The trio was described in a July 2013 memo by WDFW’s Chris Donley, who noted that given the breeding populations of stripers in California’s Sacramento River and Oregon’s Umpqua River, it was likely that some were occurring in the lower Columbia, so there was “some merit in recording these collections/sightings, as it has been some time since multiple striped bass were observed in a (given) year.”

Do we see anything similar this year? I’m not so sure.

Granted, I can’t tell you for sure whether Frohberg and Cedar Oak’s fish are wipers or stripers – there’s also quite a bit of disagreement between anglers on Facebook and Ifish about them – but in one morning of reading online the guides to the difference published by various states, the hump behind the head and the depth of the body, as well as the broken lines, of at least Frohberg’s fish more strongly suggest a hybrid to my amateur eye.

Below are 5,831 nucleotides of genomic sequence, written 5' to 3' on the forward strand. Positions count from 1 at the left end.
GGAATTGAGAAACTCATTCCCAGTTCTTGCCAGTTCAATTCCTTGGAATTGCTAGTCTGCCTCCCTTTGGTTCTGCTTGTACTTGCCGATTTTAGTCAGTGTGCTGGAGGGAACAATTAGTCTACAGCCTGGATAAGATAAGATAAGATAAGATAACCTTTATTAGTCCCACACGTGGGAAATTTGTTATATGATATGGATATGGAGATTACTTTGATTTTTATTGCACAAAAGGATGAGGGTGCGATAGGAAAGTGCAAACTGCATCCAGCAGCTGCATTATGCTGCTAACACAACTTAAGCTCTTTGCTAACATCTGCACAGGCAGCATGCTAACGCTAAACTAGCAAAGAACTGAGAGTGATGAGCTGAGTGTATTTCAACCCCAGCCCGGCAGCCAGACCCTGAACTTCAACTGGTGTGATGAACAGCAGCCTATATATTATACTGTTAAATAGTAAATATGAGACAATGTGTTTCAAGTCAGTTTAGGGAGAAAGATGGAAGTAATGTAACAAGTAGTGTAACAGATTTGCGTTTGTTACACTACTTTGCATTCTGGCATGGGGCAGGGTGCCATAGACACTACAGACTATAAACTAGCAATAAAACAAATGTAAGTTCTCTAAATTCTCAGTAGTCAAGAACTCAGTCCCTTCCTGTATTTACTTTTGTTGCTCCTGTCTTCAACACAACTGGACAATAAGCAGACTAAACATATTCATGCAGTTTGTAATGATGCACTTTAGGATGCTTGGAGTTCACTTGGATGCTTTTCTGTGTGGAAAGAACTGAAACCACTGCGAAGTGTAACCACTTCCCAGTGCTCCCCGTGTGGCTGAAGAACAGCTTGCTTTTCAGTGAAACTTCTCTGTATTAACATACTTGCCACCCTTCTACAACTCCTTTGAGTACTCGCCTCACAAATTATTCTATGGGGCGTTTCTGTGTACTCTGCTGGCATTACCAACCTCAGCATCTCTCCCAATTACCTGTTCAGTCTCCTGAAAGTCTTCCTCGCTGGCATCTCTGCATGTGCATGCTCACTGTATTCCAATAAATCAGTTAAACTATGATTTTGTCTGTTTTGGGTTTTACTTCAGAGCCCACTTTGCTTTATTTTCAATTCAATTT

And when I passed a photo in front of Donley, he thought it looked more like a hybrid and noted that oceanic stripers of the same size were sleeker.

As Frohberg stated in his original post about his capture, it doesn’t make much sense that there’s a windshield wiper in the Clackamas, but it’s also hard to deny what’s right in front of us .

God knows as the Willamette drops and clears up after last weekend’s heavy rains, there will be a few more anglers on the water, and even if they won’t exactly be casting nightmare jigs for springers , who knows, maybe the next chapter of this story. an unusual story will be written. Stay tuned!